Carl Safina

By Carl Safina and Sylvia Earle When the first World Oceans Day was held in 1992, the oceans were very different than today. The oceans were less acidic because less carbon dioxide had dissolved into them. They were a little cooler because the atmosphere was cooler. More large predatory fish like tunas and sharks existed,…

Changing Planet

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North Atlantic right whales are facing a breeding and survival crisis, due in large part to entanglements in fishing gear. Humpback whales are dying in unprecedented numbers off the Northeastern U.S., some are also casualties of entanglements while others have fatally collided with ships, and the causes of death of others are unknown. Vaquitas face…

Wildlife

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The United States Army Corps of Engineers is now fast-tracking the permitting for the proposed Pebble Mine, a giant open-pit and underground gold and copper mine in the headwaters of Bristol Bay, Alaska. The rivers of this vast watershed spawn North America’s largest remaining salmon populations and support thousands of fishing jobs, and a traditional…

Changing Planet

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By Shawn Heinrichs As young child growing up on the Wild Coast of South Africa, the ocean I knew was a very different place than the ocean we know now. The ocean of my childhood was vast and unfathomably bountiful, where billions of sardines migrated annually in shoals so vast and dense, that they turned…

Changing Planet

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By Erica Cirino In an opinion piece for the Cape Cod Times earlier this month, Carl Safina and I wrote about coexisting with coyotes—as millions of people in fact do. We juxtaposed a Cape Cod coyote-killing contest against a San Francisco newspaper deliveryman who every morning gives a particular coyote their own paper. That coyote…

Wildlife

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By Erica Cirino On Saturday morning I woke early to a bright, pink sunrise with just one thing on my mind: plastic. Last year I started speaking and giving workshops to young people and adults as a writer and artist covering stories of plastic pollution, science and solutions around the world. I have an upcoming…

Changing Planet

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By Jessica Perelman, Guest Blogger Exploring the deep ocean is by no means a simple task. It is the great frontier, the endless unknown about which we know so little. Broadly defined as the ocean and seafloor lying below 200 meters, the deep sea is by far the largest biome on Earth covering well over…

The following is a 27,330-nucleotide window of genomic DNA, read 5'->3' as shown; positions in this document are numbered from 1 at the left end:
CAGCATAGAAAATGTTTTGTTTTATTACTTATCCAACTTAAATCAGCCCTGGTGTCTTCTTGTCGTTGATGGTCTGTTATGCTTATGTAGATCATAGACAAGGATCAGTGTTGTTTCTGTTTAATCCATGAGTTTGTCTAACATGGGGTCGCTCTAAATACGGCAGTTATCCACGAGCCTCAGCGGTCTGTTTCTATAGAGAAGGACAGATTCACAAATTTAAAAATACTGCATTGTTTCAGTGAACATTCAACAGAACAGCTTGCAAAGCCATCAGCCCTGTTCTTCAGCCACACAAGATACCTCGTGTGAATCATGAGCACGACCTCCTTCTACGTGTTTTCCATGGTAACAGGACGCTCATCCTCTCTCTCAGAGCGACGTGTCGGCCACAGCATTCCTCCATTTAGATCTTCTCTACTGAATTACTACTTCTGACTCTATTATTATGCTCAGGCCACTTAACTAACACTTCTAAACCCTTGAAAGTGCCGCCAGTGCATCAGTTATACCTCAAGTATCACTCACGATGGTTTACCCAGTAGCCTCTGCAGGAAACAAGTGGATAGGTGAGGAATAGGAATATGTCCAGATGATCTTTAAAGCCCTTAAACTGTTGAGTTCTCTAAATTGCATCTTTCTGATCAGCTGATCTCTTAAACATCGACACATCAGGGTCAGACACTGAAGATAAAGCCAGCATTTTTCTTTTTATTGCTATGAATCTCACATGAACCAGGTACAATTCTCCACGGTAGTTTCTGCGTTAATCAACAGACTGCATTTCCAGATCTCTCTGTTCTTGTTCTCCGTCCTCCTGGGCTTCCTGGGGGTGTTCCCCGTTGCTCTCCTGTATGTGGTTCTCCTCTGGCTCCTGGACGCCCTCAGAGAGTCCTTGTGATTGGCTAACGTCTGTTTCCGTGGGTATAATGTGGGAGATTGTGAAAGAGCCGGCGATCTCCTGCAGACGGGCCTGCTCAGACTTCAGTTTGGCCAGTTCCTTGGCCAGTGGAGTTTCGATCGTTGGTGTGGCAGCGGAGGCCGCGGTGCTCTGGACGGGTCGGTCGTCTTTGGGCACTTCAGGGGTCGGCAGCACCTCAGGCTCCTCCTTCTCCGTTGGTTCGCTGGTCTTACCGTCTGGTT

Changing Planet

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By Carl Safina Atlantic Bluefin tuna might be the best studied marine fish in the world. But counting Bluefin in the wild is difficult. They can live several decades and reach 1,500 pounds, and they migrate across the ocean. It’s been particularly difficult for western Atlantic Bluefin. (Eastern Atlantic and western Atlantic tuna are named…

Wildlife

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By Erica Cirino When young people in America are first introduced to the concept of climate change–and its effects on the oceans–it’s usually through science textbooks. And that’s if young people are taught about climate change at all—according to education organizations such as the National Center for Science Education, in some parts of the country,…

Changing Planet

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By Erica Cirino On November 1, 2016, I set out with a group of Danish sailors and scientists associated with nonprofit Plastic Change in an old-school sloop called the SY Christianshavn to cover more than 3,000 miles from Marina Del Ray, California, to Honolulu, Hawaii, in search of plastic. The goal: cross the “Great Pacific…

Wildlife

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